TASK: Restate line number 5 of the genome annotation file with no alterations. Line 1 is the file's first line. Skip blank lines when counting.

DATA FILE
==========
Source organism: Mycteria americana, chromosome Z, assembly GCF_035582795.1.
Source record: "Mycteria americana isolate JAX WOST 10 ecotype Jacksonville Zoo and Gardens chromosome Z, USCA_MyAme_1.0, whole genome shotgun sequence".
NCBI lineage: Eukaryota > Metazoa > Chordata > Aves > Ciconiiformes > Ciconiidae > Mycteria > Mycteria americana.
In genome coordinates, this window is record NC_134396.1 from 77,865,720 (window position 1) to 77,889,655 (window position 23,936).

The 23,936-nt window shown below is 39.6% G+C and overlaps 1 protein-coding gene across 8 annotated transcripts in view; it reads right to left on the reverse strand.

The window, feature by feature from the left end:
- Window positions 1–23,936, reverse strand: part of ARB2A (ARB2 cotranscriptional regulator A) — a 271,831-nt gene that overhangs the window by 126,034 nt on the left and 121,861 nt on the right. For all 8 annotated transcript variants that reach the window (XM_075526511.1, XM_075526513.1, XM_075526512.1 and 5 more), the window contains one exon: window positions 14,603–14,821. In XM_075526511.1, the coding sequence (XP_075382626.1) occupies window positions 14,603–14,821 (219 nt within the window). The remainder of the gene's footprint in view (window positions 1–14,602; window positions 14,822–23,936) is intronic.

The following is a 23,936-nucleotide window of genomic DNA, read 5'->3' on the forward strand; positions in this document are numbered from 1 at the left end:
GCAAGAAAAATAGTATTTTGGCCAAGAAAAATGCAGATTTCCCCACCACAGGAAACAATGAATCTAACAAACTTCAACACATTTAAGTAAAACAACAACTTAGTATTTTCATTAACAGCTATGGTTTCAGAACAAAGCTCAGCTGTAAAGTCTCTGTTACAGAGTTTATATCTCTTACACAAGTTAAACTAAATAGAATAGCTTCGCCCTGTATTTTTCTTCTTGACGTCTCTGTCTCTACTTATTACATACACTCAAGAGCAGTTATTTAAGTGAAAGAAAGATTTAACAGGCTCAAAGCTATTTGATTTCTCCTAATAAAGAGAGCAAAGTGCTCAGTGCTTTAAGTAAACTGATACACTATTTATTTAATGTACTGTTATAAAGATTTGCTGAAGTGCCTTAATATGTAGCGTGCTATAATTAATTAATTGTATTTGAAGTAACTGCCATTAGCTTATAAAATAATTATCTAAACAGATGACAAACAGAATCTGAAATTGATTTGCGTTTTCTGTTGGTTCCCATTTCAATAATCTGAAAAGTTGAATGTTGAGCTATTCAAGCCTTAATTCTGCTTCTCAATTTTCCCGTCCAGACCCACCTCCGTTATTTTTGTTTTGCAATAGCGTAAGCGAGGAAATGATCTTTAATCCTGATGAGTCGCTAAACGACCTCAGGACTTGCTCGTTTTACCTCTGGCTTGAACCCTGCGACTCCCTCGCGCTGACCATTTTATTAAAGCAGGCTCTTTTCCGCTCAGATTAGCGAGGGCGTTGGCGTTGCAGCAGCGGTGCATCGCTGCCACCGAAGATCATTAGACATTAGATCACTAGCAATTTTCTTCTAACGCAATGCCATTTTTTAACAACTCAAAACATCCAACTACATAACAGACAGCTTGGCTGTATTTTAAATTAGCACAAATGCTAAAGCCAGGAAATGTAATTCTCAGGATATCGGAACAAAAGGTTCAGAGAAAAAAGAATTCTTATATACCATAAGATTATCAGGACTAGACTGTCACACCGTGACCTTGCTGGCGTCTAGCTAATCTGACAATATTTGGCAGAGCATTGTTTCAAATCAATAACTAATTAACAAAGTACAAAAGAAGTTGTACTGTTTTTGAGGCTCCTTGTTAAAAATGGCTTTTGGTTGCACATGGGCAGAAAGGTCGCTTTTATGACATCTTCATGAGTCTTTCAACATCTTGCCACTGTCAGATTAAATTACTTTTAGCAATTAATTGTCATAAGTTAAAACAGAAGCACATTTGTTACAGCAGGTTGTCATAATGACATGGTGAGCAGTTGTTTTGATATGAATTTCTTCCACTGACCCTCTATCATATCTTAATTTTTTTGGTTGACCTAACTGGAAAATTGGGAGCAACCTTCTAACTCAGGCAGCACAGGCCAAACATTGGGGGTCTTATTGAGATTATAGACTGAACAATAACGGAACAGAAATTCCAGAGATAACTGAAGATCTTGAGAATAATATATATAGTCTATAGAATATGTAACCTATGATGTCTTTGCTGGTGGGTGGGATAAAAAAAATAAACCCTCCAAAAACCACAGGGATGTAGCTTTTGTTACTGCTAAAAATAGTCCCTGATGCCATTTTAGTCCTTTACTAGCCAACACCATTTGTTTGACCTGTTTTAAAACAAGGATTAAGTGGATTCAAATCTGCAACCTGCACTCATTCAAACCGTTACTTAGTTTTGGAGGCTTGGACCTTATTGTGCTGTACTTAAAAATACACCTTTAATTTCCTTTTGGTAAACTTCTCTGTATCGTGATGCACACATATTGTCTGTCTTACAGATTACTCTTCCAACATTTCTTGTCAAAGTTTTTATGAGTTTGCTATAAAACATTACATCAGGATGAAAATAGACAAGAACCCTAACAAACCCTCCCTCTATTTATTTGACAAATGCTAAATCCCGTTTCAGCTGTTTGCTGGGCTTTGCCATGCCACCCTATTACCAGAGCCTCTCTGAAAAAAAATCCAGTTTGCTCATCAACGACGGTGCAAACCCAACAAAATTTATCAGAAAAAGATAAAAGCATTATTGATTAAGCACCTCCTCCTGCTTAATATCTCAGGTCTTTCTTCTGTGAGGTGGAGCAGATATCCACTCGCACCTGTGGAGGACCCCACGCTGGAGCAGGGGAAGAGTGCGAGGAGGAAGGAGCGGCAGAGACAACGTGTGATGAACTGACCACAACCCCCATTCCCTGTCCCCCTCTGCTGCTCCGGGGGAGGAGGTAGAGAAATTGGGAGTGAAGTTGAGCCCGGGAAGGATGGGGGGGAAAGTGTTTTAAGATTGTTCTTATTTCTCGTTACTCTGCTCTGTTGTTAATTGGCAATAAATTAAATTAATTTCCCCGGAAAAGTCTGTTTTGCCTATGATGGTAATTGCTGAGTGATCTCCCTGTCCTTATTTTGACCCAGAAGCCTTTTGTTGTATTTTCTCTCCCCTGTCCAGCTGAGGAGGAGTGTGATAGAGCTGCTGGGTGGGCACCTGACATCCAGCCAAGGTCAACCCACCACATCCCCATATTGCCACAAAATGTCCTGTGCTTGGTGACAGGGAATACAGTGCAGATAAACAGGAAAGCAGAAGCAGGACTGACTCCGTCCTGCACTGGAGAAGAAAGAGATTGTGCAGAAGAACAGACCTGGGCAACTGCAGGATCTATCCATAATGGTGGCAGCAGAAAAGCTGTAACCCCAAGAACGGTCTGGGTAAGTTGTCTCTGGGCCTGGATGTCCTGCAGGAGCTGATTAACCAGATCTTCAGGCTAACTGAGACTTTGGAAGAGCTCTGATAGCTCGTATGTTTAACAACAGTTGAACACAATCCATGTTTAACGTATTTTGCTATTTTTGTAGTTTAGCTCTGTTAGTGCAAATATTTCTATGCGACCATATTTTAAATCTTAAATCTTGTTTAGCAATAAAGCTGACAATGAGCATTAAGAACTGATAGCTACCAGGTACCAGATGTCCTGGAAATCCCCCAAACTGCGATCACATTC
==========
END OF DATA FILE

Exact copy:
The 23,936-nt window shown below is 39.6% G+C and overlaps 1 protein-coding gene across 8 annotated transcripts in view; it reads right to left on the reverse strand.